Cape Town - On Saturday in Johannesburg, the Springboks will take on England in their first home match of 2018.
It will be coach Rassie Erasmus' second match in charge following Saturday's 22-20 loss to Wales in Washington with a watered-down 'A' team.
This, though, is the real Test and Erasmus will be desperate to get the three-Test series off to a winning start.
There are just 15 months to go until the 2019 Rugby World Cup, and, given the horrors of the last two international seasons under previous coach Allister Coetzee, the Boks have a long way to go if they are to mount a serious challenge in Japan.
In the first of a Sport24 series we are calling the 'Great Debate', editor Garrin Lambley and journalist Lloyd Burnard look ahead to Saturday's clash and weigh up the Springboks' chances.
After reading, tweet us @Sport24News - or email firstname.lastname@example.org - and let us know how you see things panning out on Saturday.
LLOYD BURNARD - BOKS TO COME OUT ON TOP
Yes, the Boks were horrible against Wales, but this will be a vastly different team and the Ellis Park factor cannot be ignored.
While the Springbok 'B-team' was dishing up a mess in Washington, the first-team players were back home in South Africa fully focused on England.
We already have a good idea of what the starting line-up will be, and the likes of Jean-Luc du Preez and Duane Vermeulen will add some much-needed ball-carrying muscle to the pack, while Franco Mostert and RG Snyman in the second row look a dangerous pairing.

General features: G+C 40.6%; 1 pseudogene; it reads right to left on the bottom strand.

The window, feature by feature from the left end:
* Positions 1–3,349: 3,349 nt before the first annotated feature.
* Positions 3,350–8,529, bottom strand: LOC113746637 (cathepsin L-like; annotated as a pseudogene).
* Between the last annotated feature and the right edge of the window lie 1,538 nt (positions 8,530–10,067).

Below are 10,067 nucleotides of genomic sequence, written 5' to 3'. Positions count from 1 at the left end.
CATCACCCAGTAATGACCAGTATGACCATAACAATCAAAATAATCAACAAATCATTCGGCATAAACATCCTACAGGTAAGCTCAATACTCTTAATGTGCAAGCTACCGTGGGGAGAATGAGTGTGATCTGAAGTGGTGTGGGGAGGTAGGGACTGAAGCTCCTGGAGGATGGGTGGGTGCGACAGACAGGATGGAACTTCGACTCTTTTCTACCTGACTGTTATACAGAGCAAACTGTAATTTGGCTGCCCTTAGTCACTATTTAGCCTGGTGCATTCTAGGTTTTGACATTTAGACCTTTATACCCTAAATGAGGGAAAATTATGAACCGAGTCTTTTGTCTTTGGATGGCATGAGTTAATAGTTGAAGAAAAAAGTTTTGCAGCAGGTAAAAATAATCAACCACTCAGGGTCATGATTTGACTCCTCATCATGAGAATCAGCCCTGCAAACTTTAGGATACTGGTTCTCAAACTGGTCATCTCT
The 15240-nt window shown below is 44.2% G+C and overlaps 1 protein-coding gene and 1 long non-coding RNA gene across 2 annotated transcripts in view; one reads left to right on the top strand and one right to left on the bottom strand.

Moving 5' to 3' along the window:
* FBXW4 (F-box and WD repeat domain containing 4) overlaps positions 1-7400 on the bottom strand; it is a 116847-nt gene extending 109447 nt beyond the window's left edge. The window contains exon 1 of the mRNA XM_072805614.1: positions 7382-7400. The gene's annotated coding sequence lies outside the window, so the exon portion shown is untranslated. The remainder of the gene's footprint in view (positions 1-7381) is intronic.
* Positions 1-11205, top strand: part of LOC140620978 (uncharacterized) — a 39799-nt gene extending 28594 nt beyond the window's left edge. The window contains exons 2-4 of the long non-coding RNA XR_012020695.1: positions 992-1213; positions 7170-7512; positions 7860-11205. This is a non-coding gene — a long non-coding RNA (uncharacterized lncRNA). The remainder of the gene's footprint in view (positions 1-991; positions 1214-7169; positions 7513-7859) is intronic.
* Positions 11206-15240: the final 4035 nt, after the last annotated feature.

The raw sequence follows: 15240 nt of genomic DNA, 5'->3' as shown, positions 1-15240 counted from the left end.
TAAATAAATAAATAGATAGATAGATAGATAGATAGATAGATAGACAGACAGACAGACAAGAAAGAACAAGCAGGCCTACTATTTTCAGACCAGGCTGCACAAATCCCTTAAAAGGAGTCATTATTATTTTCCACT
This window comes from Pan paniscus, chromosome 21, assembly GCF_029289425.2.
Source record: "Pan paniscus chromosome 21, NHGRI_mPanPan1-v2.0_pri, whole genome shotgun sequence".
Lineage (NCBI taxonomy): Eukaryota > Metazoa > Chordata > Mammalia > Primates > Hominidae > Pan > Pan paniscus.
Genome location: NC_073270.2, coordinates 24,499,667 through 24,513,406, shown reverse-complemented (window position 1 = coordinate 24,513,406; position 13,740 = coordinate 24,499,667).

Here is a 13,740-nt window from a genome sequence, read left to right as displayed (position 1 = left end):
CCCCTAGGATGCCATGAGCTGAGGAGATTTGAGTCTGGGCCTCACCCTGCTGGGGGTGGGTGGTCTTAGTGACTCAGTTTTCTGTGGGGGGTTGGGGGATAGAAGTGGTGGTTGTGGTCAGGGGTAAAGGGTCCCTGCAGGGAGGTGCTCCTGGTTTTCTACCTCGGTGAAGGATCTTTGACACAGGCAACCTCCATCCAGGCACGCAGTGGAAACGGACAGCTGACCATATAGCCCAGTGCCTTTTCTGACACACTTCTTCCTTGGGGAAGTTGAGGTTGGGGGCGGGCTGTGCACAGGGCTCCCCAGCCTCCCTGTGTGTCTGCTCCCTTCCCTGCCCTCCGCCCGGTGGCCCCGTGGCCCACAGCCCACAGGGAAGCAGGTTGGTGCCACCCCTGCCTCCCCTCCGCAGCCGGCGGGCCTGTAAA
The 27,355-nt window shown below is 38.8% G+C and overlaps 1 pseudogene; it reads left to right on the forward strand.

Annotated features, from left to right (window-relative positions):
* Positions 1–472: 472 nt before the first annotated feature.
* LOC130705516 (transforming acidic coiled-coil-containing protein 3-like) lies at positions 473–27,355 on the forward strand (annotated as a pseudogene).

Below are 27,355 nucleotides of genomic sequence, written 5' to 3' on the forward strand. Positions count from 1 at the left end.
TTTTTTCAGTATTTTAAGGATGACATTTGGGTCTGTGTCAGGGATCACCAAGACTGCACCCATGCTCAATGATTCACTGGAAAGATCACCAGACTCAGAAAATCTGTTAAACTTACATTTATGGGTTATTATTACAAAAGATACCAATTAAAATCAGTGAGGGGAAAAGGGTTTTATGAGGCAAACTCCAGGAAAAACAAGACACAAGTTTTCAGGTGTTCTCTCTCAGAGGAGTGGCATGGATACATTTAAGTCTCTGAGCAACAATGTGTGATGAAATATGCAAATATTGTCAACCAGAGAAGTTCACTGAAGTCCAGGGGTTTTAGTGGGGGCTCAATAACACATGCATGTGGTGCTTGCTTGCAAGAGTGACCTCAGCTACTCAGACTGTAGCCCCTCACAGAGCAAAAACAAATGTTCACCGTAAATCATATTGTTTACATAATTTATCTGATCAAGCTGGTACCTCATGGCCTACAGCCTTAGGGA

Handre Pollard at flyhalf will give the Boks more stability and consistency with the boot, which will be crucial throughout the series, while Tendai Mtawarira has been in superb form for the Sharks this year. His experience will provide the platform at scrum time.
This Boks will have a good balance of youth and experience on Saturday with a number of exciting, in-form Super Rugby players given a crack.
Then, there is the fairytale appointment of Siya Kolisi as captain, and while fairytales do not win rugby matches, the players will rise to the occasion.
It is a massive night for South Africa, and it will see England up against 23 years of history in the making as well 15 pumped up Springboks.
The visitors have hardly been firing under Eddie Jones, but they remain a dangerous and far more settled unit.
Their decision to spend the week training at sea level in Durban, though, was puzzling and with this expected to be a bruising, physical encounter, that could come back to bite them in the final quarter of the match.
As bad as things were under Allister Coetzee, he still managed to come out with home series wins against Ireland and France during his only two June series in charge. I'm expecting Erasmus to do the same.
While this Bok side will be more experienced than the one that went to America, it is still very green and there will be several players - Snyman, Lukhanyo Am, Aphiwe Dyantyi and Sbu Nkosi - with limited to no Test exposure.
Experience-wise, it is 'advantage England'.
That said, I'm banking on the Ellis Park crowd to bring something out in these players on what promises to be a memorable night for not only South African rugby, but South African sport.